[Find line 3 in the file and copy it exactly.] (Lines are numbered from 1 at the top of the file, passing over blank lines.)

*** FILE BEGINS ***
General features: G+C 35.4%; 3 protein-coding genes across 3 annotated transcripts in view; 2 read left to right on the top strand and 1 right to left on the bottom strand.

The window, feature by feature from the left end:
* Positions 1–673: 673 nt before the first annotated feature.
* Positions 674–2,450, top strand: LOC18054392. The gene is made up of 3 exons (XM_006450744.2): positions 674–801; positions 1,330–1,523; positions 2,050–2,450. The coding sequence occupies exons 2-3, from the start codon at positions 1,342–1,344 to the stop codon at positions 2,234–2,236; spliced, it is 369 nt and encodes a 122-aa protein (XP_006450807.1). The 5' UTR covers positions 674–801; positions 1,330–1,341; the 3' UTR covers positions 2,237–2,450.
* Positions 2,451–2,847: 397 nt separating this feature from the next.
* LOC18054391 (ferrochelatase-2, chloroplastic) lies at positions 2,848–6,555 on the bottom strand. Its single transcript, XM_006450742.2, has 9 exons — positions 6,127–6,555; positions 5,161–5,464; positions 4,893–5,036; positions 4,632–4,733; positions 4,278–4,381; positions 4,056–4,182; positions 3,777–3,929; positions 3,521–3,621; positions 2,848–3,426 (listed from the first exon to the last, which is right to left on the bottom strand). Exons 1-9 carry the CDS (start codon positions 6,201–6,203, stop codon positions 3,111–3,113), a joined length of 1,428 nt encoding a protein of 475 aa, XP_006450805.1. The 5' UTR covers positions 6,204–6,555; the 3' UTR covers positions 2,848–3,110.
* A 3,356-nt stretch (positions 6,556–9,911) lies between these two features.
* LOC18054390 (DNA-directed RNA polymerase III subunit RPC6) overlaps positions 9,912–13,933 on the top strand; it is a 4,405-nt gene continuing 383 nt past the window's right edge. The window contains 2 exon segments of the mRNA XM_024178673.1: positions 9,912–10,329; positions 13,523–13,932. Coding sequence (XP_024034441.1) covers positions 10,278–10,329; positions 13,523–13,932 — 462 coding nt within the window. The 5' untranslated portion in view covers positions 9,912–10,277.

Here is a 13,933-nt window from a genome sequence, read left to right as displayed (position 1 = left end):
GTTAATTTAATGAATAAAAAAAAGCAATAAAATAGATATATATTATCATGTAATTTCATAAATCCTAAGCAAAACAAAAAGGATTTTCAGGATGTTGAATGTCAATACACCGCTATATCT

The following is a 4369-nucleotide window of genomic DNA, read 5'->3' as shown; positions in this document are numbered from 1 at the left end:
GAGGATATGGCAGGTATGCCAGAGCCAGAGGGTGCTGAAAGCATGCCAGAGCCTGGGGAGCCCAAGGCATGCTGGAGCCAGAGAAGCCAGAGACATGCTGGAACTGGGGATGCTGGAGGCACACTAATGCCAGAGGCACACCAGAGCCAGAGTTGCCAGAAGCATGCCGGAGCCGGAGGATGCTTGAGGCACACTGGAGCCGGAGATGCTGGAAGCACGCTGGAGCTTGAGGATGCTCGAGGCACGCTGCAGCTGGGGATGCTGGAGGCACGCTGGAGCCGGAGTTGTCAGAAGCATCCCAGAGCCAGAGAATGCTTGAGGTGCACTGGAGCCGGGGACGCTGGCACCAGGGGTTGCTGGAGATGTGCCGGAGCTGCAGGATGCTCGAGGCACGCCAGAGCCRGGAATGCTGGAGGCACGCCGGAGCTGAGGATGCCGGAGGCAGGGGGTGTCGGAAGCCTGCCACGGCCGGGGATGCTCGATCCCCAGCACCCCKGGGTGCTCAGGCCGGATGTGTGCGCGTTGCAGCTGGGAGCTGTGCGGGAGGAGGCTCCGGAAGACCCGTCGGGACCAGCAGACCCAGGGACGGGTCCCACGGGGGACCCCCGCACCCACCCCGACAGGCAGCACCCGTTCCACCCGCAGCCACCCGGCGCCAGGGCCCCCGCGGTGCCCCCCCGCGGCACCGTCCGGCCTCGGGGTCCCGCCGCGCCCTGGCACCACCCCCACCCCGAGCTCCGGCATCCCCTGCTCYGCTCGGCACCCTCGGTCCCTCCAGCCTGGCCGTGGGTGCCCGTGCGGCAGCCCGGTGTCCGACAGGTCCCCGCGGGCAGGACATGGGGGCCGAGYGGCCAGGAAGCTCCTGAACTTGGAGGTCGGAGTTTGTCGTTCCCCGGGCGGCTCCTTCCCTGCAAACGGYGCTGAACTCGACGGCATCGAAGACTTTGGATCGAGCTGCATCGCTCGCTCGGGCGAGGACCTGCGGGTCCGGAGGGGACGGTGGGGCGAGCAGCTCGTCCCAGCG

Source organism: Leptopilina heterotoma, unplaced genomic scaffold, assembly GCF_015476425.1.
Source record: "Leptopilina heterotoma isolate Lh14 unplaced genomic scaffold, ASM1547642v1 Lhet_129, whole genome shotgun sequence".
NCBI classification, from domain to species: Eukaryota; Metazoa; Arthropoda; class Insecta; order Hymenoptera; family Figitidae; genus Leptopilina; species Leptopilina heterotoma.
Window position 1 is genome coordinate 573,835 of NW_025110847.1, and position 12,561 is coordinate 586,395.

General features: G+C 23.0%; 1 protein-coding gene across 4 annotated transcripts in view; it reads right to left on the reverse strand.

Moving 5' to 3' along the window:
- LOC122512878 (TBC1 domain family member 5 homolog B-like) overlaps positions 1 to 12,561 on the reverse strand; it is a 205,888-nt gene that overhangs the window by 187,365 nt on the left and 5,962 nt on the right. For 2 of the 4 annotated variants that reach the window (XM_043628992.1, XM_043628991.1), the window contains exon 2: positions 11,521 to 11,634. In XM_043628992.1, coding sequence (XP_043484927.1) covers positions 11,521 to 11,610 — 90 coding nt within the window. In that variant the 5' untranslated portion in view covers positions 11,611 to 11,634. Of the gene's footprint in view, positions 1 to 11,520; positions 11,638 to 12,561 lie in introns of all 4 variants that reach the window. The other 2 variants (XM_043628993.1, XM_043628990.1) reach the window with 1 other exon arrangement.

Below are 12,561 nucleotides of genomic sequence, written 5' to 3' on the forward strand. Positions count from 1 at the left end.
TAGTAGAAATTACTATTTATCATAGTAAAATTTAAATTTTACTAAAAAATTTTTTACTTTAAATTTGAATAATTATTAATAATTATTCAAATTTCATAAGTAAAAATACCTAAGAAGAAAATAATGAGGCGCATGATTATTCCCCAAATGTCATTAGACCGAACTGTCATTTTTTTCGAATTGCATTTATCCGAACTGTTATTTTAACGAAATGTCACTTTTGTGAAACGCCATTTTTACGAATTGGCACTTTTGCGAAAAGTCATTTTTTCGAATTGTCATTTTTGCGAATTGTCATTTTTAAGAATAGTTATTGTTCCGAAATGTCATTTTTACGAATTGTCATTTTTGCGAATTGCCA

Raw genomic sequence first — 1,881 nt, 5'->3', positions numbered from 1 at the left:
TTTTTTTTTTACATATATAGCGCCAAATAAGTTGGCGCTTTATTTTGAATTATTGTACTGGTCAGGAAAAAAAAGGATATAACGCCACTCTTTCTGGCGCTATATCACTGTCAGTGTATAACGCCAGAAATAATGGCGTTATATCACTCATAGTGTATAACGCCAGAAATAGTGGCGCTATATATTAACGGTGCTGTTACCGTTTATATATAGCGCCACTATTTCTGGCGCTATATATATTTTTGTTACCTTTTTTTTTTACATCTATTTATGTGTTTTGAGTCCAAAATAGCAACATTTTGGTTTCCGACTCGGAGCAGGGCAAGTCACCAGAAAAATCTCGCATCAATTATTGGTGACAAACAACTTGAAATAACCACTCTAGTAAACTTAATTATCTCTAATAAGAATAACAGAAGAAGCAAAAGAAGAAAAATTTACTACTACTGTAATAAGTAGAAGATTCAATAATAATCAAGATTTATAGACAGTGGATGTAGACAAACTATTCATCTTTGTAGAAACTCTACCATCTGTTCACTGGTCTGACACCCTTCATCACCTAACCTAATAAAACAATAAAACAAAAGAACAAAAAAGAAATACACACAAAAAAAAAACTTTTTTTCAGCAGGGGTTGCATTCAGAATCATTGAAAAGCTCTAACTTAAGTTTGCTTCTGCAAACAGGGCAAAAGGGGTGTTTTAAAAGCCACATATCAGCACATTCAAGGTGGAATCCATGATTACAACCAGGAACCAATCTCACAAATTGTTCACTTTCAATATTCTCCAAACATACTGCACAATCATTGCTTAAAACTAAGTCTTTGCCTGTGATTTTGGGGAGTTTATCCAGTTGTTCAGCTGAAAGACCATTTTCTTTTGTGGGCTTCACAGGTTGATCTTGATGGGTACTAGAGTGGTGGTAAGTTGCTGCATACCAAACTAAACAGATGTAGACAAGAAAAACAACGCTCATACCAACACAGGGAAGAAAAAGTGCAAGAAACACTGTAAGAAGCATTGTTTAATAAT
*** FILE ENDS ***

* Positions 1–673: 673 nt before the first annotated feature.